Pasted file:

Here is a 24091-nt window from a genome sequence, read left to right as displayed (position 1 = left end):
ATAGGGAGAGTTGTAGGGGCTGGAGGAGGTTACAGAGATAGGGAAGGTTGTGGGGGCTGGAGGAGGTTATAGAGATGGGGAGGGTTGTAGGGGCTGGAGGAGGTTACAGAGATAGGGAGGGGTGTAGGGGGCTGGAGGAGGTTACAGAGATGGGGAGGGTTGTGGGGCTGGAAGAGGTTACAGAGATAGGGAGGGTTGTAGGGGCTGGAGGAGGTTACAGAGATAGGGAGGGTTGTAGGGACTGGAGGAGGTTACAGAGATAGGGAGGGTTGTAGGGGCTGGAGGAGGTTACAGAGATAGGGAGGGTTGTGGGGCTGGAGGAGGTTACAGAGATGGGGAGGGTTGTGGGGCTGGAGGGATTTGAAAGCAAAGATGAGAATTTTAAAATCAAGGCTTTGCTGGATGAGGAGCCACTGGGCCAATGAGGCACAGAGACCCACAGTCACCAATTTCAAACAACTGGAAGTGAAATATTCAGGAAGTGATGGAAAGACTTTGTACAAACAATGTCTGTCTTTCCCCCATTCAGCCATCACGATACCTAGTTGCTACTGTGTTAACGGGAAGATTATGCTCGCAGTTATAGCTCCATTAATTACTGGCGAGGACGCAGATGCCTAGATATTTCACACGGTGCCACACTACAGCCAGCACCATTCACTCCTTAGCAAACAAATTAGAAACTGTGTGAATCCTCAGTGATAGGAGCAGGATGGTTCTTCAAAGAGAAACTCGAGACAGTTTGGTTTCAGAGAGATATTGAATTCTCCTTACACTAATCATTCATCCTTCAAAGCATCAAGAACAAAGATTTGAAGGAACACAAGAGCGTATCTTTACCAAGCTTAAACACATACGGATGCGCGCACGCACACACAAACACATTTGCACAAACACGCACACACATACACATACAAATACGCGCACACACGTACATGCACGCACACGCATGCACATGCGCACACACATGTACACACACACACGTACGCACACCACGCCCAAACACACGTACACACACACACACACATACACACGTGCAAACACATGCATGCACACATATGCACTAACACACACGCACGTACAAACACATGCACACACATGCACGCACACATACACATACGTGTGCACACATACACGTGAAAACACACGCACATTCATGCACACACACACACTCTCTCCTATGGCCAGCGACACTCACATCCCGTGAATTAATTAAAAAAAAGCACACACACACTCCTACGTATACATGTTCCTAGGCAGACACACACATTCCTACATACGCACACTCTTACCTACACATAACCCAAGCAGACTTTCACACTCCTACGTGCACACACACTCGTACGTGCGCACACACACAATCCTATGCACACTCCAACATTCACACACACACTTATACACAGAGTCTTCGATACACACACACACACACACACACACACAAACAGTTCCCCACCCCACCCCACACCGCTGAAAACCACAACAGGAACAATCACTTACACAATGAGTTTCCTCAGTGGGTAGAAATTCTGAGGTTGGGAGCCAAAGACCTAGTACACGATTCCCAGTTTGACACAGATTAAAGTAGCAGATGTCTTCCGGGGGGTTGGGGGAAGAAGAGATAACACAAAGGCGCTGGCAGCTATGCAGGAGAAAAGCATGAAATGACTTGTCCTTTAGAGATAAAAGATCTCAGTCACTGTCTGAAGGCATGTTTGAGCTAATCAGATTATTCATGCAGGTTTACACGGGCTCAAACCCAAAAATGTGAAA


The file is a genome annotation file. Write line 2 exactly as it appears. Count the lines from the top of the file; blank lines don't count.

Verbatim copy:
ATAGGGAGAGTTGTAGGGGCTGGAGGAGGTTACAGAGATAGGGAAGGTTGTGGGGGCTGGAGGAGGTTATAGAGATGGGGAGGGTTGTAGGGGCTGGAGGAGGTTACAGAGATAGGGAGGGGTGTAGGGGGCTGGAGGAGGTTACAGAGATGGGGAGGGTTGTGGGGCTGGAAGAGGTTACAGAGATAGGGAGGGTTGTAGGGGCTGGAGGAGGTTACAGAGATAGGGAGGGTTGTAGGGACTGGAGGAGGTTACAGAGATAGGGAGGGTTGTAGGGGCTGGAGGAGGTTACAGAGATAGGGAGGGTTGTGGGGCTGGAGGAGGTTACAGAGATGGGGAGGGTTGTGGGGCTGGAGGGATTTGAAAGCAAAGATGAGAATTTTAAAATCAAGGCTTTGCTGGATGAGGAGCCACTGGGCCAATGAGGCACAGAGACCCACAGTCACCAATTTCAAACAACTGGAAGTGAAATATTCAGGAAGTGATGGAAAGACTTTGTACAAACAATGTCTGTCTTTCCCCCATTCAGCCATCACGATACCTAGTTGCTACTGTGTTAACGGGAAGATTATGCTCGCAGTTATAGCTCCATTAATTACTGGCGAGGACGCAGATGCCTAGATATTTCACACGGTGCCACACTACAGCCAGCACCATTCACTCCTTAGCAAACAAATTAGAAACTGTGTGAATCCTCAGTGATAGGAGCAGGATGGTTCTTCAAAGAGAAACTCGAGACAGTTTGGTTTCAGAGAGATATTGAATTCTCCTTACACTAATCATTCATCCTTCAAAGCATCAAGAACAAAGATTTGAAGGAACACAAGAGCGTATCTTTACCAAGCTTAAACACATACGGATGCGCGCACGCACACACAAACACATTTGCACAAACACGCACACACATACACATACAAATACGCGCACACACGTACATGCACGCACACGCATGCACATGCGCACACACATGTACACACACACACGTACGCACACCACGCCCAAACACACGTACACACACACACACACATACACACGTGCAAACACATGCATGCACACATATGCACTAACACACACGCACGTACAAACACATGCACACACATGCACGCACACATACACATACGTGTGCACACATACACGTGAAAACACACGCACATTCATGCACACACACACACTCTCTCCTATGGCCAGCGACACTCACATCCCGTGAATTAATTAAAAAAAAGCACACACACACTCCTACGTATACATGTTCCTAGGCAGACACACACATTCCTACATACGCACACTCTTACCTACACATAACCCAAGCAGACTTTCACACTCCTACGTGCACACACACTCGTACGTGCGCACACACACAATCCTATGCACACTCCAACATTCACACACACACTTATACACAGAGTCTTCGATACACACACACACACACACACACACACAAACAGTTCCCCACCCCACCCCACACCGCTGAAAACCACAACAGGAACAATCACTTACACAATGAGTTTCCTCAGTGGGTAGAAATTCTGAGGTTGGGAGCCAAAGACCTAGTACACGATTCCCAGTTTGACACAGATTAAAGTAGCAGATGTCTTCCGGGGGGTTGGGGGAAGAAGAGATAACACAAAGGCGCTGGCAGCTATGCAGGAGAAAAGCATGAAATGACTTGTCCTTTAGAGATAAAAGATCTCAGTCACTGTCTGAAGGCATGTTTGAGCTAATCAGATTATTCATGCAGGTTTACACGGGCTCAAACCCAAAAATGTGAAA